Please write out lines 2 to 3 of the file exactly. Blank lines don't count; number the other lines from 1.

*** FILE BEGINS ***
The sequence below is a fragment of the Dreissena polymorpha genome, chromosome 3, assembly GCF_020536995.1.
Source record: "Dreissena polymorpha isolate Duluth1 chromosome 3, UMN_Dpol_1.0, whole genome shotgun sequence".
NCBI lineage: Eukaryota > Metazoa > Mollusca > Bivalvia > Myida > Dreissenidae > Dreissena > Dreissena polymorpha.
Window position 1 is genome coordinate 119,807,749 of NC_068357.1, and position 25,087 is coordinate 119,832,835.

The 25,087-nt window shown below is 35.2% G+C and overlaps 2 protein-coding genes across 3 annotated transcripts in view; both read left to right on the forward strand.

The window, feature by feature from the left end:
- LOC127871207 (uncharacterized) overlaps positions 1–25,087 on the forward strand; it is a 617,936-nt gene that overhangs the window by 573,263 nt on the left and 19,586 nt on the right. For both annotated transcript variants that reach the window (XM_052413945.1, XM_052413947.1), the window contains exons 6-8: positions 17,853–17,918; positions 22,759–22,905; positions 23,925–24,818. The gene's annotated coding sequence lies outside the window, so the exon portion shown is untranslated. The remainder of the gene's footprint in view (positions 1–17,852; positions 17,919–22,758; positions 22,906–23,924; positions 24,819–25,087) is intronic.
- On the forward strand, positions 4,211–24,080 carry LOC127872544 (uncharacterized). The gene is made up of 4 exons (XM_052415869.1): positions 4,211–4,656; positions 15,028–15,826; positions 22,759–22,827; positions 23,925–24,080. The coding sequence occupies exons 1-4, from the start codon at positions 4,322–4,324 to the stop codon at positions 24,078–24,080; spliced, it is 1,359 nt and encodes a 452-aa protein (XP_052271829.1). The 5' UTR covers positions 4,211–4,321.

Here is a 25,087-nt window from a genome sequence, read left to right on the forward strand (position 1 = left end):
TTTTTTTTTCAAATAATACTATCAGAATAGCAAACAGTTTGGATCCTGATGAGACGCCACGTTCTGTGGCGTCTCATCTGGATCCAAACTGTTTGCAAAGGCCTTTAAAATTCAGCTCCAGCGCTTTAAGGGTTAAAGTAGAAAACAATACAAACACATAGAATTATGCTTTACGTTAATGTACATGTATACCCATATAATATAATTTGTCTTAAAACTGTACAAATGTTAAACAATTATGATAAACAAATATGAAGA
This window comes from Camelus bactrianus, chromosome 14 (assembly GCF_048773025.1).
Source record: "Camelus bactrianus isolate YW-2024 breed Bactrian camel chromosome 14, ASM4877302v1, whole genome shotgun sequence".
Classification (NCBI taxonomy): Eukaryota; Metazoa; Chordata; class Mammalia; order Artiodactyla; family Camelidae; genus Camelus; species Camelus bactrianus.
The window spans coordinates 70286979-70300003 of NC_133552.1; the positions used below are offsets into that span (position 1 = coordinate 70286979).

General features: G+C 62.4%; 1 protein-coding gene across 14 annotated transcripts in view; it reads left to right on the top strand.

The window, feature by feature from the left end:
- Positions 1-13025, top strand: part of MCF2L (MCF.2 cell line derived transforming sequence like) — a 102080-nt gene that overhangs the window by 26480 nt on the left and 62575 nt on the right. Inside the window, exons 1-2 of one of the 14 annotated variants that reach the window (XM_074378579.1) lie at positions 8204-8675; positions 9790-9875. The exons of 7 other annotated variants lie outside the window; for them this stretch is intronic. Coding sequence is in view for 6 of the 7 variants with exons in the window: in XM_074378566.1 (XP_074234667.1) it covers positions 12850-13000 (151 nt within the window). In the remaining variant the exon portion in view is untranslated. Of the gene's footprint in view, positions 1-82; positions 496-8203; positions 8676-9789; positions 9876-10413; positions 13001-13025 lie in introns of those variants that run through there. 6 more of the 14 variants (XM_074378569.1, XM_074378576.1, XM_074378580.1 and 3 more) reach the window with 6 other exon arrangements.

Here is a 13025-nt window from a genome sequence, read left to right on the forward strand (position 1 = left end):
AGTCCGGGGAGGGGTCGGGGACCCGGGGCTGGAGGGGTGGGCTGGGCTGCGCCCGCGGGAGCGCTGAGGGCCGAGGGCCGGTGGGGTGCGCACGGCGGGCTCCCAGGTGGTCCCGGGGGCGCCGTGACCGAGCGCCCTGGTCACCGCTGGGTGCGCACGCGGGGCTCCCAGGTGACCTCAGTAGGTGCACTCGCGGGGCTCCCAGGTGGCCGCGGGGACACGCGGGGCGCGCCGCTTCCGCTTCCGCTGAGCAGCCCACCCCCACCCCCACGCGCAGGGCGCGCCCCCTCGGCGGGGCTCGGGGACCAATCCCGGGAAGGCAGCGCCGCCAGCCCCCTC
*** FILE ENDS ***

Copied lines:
Source record: "Dreissena polymorpha isolate Duluth1 chromosome 3, UMN_Dpol_1.0, whole genome shotgun sequence".
NCBI lineage: Eukaryota > Metazoa > Mollusca > Bivalvia > Myida > Dreissenidae > Dreissena > Dreissena polymorpha.